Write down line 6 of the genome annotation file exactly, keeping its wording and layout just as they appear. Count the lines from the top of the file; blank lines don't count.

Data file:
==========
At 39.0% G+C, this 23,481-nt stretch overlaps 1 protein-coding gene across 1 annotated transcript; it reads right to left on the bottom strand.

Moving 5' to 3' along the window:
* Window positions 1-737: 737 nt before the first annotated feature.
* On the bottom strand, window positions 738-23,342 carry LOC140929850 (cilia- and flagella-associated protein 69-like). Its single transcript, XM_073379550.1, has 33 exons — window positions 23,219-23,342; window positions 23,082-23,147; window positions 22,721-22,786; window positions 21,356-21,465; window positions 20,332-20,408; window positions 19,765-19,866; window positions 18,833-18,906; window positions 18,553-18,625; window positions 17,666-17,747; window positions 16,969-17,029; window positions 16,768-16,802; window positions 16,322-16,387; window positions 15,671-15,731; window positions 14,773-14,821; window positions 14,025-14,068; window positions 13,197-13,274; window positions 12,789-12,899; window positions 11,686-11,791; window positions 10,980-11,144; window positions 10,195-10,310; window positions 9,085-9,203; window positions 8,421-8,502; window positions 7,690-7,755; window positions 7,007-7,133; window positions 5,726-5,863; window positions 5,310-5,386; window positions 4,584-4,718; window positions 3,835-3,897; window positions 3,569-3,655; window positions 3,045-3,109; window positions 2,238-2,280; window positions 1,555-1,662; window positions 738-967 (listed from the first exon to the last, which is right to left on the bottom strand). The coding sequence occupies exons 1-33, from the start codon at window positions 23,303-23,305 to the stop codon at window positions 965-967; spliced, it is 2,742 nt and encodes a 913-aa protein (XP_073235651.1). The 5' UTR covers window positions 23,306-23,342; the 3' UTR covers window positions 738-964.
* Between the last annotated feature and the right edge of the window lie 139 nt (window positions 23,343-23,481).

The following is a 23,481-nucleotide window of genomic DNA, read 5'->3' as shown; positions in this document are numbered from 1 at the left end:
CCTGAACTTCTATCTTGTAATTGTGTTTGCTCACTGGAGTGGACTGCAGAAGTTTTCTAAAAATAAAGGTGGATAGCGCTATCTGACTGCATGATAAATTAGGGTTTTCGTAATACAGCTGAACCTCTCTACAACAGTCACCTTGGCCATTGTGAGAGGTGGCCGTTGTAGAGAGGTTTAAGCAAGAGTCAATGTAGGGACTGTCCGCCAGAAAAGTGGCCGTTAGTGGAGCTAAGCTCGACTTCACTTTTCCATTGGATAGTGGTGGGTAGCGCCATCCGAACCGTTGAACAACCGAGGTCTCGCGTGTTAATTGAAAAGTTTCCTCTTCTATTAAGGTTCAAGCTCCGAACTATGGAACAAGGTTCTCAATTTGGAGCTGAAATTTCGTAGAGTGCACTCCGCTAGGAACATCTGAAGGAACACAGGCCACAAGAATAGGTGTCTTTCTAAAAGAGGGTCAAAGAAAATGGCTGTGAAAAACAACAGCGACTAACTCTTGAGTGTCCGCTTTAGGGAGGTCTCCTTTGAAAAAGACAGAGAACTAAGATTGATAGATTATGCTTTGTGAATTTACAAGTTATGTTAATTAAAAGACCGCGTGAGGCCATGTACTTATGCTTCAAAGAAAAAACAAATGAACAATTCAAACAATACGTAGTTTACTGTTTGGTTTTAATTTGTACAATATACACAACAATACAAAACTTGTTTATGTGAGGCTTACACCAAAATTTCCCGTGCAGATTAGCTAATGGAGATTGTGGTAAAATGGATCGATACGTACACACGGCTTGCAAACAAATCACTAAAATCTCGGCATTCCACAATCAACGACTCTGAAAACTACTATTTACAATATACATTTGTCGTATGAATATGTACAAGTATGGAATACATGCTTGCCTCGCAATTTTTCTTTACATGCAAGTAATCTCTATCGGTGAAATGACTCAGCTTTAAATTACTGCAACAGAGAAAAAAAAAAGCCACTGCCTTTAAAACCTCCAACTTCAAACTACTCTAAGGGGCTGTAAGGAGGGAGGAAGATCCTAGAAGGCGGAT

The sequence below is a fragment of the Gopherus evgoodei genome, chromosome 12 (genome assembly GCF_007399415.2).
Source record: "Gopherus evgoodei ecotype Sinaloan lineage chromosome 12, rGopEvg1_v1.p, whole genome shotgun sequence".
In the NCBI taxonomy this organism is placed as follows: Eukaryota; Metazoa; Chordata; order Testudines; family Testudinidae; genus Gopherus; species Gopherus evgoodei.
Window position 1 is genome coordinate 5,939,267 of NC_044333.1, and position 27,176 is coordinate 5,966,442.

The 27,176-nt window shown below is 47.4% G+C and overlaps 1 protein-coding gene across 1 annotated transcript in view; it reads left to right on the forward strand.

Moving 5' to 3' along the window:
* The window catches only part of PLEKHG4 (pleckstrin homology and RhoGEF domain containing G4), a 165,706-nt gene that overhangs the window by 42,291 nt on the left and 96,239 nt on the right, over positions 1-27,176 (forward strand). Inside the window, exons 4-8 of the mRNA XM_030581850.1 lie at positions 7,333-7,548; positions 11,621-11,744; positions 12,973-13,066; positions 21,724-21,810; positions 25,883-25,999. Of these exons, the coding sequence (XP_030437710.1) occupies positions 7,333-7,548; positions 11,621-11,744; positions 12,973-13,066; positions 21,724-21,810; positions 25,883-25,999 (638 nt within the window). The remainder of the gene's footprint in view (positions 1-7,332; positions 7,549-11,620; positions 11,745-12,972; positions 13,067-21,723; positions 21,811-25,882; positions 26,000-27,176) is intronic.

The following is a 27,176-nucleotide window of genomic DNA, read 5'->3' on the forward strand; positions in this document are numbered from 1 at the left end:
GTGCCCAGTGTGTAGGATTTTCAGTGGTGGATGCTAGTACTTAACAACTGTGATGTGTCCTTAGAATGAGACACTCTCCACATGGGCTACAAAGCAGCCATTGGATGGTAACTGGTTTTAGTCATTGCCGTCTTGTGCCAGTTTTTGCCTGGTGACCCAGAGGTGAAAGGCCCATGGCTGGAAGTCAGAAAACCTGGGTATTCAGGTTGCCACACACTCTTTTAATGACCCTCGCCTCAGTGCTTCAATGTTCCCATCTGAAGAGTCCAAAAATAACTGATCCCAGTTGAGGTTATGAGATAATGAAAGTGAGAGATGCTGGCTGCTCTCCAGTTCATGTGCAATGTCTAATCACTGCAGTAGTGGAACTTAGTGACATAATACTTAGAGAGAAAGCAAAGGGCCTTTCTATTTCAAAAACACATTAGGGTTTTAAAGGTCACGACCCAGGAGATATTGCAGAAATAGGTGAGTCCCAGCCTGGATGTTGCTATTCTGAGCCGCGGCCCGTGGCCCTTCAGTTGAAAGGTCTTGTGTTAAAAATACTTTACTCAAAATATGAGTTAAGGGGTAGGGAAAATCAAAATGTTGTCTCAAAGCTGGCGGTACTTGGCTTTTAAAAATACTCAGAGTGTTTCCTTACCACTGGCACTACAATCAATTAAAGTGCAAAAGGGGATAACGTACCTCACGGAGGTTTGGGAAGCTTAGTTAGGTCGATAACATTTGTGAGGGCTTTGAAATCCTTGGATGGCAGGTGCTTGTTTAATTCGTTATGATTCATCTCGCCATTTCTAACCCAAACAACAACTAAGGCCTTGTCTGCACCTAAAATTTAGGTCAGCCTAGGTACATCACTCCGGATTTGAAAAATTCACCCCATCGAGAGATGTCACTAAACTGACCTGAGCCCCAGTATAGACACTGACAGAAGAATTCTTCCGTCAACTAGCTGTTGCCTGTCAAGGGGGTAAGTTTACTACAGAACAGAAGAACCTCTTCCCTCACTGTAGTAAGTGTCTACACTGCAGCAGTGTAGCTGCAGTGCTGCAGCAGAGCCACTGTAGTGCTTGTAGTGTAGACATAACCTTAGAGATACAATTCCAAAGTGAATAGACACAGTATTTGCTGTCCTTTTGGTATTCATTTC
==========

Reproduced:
The following is a 23,481-nucleotide window of genomic DNA, read 5'->3' as shown; positions in this document are numbered from 1 at the left end: